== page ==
Type of plots, partial match to "text", "points" or "none".


Optional text to be used instead of row names.


Items to be displayed. This can either be a logical vector which is TRUE for displayed items or a vector of indices of displayed items.

xlim, ylim

the x and y limits (min,max) of the plot.


Number of digits in summary output.

head, tail

Number of rows printed from the head and tail of species and site scores. Default NA prints all.


Abundance fraction where downweighting begins.


Return scores that are compatible with ggplot2: all scores are in a single data.frame, score type is identified by factor variable score ("sites", "species"), the names by variable label. These scores are incompatible with conventional plot functions, but they can be used in ggplot2.


Other arguments for plot function.


Mark O. Hill wrote the original Fortran code, the R port was by Jari Oksanen.


In late 1970s, correspondence analysis became the method of choice for ordination in vegetation science, since it seemed better able to cope with non-linear species responses than principal components analysis. However, even correspondence analysis can produce an arc-shaped configuration of a single gradient. Mark Hill developed detrended correspondence analysis to correct two assumed ‘faults’ in correspondence analysis: curvature of straight gradients and packing of sites at the ends of the gradient.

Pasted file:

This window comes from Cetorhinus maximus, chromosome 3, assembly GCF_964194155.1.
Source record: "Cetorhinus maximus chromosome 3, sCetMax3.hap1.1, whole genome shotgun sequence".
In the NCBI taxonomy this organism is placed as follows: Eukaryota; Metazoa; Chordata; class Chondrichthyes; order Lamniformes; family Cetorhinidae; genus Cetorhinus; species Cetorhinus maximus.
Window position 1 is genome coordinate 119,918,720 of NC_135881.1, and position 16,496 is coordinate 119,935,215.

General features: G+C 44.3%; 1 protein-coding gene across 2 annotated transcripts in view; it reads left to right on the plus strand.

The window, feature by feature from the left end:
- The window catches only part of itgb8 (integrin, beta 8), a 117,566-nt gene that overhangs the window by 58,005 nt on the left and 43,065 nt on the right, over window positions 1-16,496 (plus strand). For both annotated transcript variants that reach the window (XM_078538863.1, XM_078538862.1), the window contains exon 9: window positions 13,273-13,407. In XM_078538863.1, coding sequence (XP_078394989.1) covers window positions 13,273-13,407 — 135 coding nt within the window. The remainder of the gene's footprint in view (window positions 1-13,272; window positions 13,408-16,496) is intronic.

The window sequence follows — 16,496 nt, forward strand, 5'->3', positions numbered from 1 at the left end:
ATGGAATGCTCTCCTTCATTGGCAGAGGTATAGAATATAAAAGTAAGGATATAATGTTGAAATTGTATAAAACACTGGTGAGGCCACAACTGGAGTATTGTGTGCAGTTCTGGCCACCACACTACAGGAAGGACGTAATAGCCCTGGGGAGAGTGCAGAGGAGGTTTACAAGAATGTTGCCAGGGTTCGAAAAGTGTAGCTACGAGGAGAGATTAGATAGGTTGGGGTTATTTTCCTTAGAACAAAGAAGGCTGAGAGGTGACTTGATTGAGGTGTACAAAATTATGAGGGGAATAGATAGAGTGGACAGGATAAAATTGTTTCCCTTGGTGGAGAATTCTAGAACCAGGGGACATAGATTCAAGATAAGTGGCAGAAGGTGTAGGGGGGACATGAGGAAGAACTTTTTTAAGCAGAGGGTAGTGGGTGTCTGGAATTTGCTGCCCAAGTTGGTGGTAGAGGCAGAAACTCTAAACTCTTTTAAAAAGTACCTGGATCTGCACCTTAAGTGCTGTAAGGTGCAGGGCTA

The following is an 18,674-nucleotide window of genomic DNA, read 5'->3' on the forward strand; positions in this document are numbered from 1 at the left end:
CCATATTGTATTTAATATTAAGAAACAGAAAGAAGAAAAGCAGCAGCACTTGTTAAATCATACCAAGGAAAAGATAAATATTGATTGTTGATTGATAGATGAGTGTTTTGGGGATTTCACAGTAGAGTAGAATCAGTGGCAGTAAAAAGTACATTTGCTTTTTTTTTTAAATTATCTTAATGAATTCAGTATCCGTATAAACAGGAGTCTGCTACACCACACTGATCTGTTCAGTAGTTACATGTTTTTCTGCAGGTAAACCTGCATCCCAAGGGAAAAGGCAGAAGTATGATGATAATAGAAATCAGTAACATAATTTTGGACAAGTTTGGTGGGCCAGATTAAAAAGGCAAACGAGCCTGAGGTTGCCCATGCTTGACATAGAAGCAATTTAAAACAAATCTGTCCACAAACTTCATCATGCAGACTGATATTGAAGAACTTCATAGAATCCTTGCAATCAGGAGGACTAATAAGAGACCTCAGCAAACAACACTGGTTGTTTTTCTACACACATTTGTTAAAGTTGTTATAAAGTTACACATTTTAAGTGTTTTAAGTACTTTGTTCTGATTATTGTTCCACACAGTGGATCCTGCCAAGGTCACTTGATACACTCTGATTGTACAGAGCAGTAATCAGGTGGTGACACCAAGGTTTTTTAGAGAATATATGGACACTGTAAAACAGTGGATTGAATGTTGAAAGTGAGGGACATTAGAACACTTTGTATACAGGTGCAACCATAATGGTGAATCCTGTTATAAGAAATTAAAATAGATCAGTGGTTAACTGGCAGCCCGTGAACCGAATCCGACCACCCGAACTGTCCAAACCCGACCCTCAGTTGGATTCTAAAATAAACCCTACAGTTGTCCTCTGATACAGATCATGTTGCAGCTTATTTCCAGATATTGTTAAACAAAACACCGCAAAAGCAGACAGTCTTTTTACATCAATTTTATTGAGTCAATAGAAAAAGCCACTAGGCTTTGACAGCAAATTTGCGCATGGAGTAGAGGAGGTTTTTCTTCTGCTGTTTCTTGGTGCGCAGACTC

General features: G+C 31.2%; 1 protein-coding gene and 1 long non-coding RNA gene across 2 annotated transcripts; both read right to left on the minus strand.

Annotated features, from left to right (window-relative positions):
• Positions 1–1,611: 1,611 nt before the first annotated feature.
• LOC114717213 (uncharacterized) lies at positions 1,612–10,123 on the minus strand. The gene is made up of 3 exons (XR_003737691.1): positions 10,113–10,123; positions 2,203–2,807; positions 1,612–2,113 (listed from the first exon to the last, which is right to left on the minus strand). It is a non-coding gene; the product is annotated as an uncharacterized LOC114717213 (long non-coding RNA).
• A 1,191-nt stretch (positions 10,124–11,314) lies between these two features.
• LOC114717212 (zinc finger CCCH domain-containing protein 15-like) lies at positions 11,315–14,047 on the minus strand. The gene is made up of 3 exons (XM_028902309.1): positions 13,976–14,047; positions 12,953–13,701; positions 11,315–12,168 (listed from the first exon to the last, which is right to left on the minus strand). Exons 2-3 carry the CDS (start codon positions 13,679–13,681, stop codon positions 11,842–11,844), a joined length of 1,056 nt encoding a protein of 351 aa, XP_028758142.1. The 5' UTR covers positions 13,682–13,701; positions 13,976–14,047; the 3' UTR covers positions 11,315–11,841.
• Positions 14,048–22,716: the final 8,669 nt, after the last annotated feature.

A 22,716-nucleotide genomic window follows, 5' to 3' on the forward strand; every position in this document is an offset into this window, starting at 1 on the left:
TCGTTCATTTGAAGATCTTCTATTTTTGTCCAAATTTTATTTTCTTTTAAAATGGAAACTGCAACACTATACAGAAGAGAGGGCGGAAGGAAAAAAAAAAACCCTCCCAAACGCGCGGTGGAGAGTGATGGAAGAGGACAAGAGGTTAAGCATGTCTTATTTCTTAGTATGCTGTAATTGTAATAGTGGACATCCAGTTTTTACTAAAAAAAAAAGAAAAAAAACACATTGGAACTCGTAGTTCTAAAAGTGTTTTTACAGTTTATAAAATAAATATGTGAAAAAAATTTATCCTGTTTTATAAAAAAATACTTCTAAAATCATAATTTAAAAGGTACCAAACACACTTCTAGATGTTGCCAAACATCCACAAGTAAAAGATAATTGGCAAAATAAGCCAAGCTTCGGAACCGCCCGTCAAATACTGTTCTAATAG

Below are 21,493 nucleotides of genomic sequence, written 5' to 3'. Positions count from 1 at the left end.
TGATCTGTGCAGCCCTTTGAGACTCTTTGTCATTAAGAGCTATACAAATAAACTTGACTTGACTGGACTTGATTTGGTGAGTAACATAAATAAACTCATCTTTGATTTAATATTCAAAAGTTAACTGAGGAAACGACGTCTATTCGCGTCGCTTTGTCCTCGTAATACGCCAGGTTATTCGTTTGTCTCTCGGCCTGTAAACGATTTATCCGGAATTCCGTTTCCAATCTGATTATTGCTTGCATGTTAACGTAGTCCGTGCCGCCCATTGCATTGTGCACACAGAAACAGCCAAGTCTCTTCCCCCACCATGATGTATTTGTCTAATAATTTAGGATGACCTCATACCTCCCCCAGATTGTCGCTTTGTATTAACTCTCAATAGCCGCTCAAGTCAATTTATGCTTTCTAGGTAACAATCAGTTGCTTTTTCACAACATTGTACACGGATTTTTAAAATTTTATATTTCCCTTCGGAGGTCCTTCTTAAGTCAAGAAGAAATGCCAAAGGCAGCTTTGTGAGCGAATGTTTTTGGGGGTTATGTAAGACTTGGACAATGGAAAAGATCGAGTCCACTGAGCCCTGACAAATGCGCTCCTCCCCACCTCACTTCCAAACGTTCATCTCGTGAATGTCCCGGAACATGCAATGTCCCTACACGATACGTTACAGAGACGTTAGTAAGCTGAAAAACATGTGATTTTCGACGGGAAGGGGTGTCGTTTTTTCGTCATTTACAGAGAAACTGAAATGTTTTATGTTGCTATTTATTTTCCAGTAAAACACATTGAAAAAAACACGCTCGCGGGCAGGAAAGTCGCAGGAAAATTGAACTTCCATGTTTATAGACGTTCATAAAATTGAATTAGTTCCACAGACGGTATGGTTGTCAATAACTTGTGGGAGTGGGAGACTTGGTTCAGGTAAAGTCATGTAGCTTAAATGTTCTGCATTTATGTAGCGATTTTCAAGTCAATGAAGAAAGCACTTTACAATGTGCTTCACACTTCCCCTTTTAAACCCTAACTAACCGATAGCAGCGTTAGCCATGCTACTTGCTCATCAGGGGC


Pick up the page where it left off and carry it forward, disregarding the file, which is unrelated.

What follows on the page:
The curvature is removed by replacing the orthogonalization of axes with detrending. In orthogonalization successive axes are made non-correlated, but detrending should remove all systematic dependence between axes. Detrending is performed using a smoothing window on mk segments. The packing of sites at the ends of the gradient is undone by rescaling the axes after extraction. After rescaling, the axis is supposed to be scaled by ‘SD’ units, so that the average width of Gaussian species responses is supposed to be one over whole axis. Other innovations were the piecewise linear transformation of species abundances and downweighting of rare species which were regarded to have an unduly high influence on ordination axes.